Here is part two of a Google Hangout discussion from Saturday in which Tyler Bridges of The Lens and former government official Jim Brown talk about the Legislature. Part I
Brown: ...have to call a special session.
Bridges: Two of the most articulate or best analysts of the budget; one is State Rep. Brett Geymann and the other is C.B. Forgotston, who used to be the chief counsel for the budget committee in the House. They are both looking at the numbers, and they believe that there's a structural deficit, and that next year...They may pass a budget this year that they say is balanced, but they're doing it in such a way that next year, the state will be facing an imbalance of at least a billion dollars. As Jim pointed out with the cuts to higher education, it used to be that the state paid for about two thirds of the cost for a student to attend one of the state's higher universities or colleges. Now, that's down to about one third, what the state pays for now. In certain ways, it could be called a tax where private individuals, students' families, are not having to pick up that difference because of budget cuts.
Sabludowsky: Sure. Is Louisiana going to have a...how much money are we going to have to cut this budget year? Are we looking at...you say there's not enough tax revenue. So, what are we going to cut?
Bridges: They will find a way to pass this year's, I mean, the budget for next year. I should make an additional point, which is, Louisiana, as Jim knows, runs on a fiscal year schedule that begins July 1. The state is on a schedule that is not the calendar year, but beginning July 1. So the year ends June 30. The state also doesn't have enough money and that can be worked out. The deficit would just be pushed over to the next year. But the state is facing big budget problems, and there are many people I talked to in the legislature - and Jim may be hearing this as well - who believe that Governor Jindal is just trying to make sure he gets through until his term ends in 2016 without having to deal with a major problem so he can focus on his national ambitions.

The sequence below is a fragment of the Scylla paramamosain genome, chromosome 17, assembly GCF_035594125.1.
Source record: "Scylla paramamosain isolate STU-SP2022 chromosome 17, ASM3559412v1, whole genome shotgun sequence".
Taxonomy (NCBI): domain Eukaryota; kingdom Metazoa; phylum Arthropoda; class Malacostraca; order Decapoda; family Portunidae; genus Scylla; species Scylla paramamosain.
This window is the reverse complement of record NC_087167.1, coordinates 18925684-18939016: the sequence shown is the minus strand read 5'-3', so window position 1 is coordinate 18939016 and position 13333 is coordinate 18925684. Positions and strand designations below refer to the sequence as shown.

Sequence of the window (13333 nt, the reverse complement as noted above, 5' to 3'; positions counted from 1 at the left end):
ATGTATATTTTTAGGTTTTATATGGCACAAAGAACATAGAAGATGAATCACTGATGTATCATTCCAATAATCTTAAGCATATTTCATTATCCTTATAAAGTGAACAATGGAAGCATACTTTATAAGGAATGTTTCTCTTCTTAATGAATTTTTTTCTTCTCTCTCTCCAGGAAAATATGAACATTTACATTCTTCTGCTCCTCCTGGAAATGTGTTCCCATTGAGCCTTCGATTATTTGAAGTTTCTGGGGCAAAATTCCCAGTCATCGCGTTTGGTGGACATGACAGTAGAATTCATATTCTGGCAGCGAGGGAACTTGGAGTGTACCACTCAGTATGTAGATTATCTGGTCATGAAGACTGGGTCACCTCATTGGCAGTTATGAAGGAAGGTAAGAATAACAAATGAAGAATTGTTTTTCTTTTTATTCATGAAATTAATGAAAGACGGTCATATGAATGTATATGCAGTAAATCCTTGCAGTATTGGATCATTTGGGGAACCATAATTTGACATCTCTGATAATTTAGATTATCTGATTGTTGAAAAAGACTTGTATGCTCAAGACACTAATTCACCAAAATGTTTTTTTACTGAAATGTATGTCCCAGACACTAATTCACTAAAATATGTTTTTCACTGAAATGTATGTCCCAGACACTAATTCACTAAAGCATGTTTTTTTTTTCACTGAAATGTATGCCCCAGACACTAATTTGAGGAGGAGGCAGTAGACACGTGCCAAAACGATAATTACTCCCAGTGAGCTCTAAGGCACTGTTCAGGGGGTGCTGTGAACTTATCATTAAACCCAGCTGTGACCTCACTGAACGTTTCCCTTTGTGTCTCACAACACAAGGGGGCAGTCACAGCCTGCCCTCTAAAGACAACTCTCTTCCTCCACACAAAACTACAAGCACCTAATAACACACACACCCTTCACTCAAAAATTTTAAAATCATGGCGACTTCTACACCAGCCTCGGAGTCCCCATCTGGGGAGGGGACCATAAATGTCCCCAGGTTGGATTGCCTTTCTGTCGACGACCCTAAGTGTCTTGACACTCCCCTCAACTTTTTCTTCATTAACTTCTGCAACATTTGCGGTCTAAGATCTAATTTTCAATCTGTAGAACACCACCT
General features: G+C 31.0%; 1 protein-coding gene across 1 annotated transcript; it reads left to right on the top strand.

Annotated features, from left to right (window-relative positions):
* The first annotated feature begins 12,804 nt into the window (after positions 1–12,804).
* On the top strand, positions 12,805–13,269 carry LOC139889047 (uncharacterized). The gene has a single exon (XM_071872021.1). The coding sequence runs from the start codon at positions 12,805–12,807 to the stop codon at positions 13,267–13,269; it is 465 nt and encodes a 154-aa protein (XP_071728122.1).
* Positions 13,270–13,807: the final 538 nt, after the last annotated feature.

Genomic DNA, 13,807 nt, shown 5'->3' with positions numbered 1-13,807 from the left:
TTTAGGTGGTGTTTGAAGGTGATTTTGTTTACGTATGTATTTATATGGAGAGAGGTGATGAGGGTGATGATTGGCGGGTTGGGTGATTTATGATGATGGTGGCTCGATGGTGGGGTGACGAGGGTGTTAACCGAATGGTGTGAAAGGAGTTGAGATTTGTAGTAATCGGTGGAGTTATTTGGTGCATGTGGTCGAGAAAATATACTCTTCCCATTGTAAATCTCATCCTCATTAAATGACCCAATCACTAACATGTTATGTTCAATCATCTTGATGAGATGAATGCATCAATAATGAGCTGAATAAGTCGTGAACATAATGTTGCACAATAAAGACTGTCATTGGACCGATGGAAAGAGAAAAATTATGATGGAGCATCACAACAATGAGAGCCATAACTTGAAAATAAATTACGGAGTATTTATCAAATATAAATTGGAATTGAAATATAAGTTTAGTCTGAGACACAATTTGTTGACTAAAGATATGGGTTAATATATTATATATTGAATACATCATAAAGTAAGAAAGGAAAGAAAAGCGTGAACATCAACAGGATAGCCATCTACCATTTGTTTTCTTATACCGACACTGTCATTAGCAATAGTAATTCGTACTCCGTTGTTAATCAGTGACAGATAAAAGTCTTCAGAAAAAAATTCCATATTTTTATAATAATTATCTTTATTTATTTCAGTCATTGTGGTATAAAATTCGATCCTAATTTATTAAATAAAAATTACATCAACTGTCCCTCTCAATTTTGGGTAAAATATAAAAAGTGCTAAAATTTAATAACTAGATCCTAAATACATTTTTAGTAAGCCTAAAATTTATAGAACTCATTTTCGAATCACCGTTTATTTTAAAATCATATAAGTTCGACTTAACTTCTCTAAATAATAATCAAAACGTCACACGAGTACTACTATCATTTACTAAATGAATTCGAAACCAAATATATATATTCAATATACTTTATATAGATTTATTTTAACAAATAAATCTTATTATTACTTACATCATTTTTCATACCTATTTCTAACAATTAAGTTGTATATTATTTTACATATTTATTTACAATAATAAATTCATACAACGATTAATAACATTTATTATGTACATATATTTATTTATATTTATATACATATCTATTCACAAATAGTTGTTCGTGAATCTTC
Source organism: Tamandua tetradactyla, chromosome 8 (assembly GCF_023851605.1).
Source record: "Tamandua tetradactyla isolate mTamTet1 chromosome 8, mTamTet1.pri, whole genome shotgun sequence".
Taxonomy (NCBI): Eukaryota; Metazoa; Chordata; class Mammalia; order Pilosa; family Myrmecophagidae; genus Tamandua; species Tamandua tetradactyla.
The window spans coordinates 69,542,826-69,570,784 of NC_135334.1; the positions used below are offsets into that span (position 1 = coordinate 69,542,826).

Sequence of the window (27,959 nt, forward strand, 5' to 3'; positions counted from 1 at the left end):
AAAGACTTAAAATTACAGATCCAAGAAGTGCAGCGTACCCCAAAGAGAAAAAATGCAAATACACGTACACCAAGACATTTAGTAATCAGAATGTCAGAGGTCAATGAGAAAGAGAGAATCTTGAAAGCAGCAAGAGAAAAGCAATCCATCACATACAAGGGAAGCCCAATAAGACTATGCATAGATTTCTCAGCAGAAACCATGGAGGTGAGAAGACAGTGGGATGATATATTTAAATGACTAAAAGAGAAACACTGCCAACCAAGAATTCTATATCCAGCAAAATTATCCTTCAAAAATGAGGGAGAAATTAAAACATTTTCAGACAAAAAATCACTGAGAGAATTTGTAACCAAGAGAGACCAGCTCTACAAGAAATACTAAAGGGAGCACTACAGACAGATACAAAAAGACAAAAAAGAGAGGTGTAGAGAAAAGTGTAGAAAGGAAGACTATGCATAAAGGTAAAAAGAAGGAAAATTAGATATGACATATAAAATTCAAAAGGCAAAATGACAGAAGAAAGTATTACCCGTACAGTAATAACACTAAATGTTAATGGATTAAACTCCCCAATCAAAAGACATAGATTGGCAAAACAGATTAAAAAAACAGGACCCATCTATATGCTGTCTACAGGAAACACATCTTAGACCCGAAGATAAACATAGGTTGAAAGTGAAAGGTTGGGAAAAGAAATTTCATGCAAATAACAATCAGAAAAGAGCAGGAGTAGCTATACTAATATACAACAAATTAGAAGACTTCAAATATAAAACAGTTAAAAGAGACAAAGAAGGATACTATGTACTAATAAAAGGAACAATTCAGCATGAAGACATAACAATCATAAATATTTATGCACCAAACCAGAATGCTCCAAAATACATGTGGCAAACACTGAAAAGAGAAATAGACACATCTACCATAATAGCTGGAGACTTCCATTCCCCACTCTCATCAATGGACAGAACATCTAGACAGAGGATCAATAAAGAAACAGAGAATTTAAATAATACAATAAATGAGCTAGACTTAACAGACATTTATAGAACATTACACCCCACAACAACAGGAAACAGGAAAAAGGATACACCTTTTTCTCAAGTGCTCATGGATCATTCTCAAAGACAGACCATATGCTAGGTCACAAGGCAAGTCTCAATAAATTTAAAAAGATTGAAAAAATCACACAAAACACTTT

Sabludowsky: Sure. Also, I hear that a lot of the funds have been depleted in terms of the slush funds. Am I correct about that?
Brown: When you say slush funds, you mean as far earmarked or specific non-profit programs? That's been cut back dramatically, and it should be. There's just not the money there for that. That whole..all those earmarks came under great scrutiny. I give credit where credit is due. John Kennedy, the State Treasurer, went ahead and specifically laid out those earmarks and showed that there--was no accountability; that the requirements under the law that financial documents be filed had not been met. So thanks to the Treasurer, there's been a great cutback. On the other hand, all those earmarks combined might have been 60-70 million dollars in the scheme of a budget that is 26-27 billion. It's just not a lot of money, Steve; it's not going to make that much of a difference. Kennedy, by the way, also says we should come across and cut all these contracts to individuals and companies by 10%. That 10% would generate a significant amount of money. So all those ideas are going to be on the table if the worst happens; if the federal government turns us down. Jindal will just be lying?--why are they picking on Louisiana? Well, Governor, let me tell you something if you're watching this Hangout. You can't sit there and pound the federal government day after day after day and then expect them to give you any special considerations. We got this whole healthcare issue that's very complicated where Jindal is trying to get certain credit for a funds or contracts the state entered into to generate about a billion dollars. The feds have said no right now. I don't think they're going to back off of that. But you know, when you remember the golden rule - who's got the gold makes the rules - and we just haven't deference. The hell with the federal government; we hear that all the time. But that's where a massive amount of money comes into the state of Louisiana. So Jindal is trying to play it both ways, and he just can't do it, quite frankly, Steve.
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Bridges: If I can jump in. Jim, you make a great point. Something called the tax foundation, which is an independent organization, not in Louisiana, came out with a study that showed that as to the a percentage of the overall budget, Louisiana is no. 2 in the percentage of its overall state budget that comes from the federal government. Only Mississippi gets a higher percentage of its overall budget from the federal government.
Sabludowsky: So we're actually addicted to federal money, but we're telling the feds, "Don't spend any money," is that correct? Or, "Don't spend as much money."
Brown: It's just hard to keep biting the hand that feeds you because as we know, there are politics in all these decisions. There's some discretion. You know, bureaucrats in Washington who hand out these billions of dollars have feelings just like we all do. If they see, "This state of Louisiana just keeps pounding us and pounding us and pounding us, and now they want us to bend over backwards and help them with their applications." So we're trying to have it both ways, and obviously, it just doesn't work out.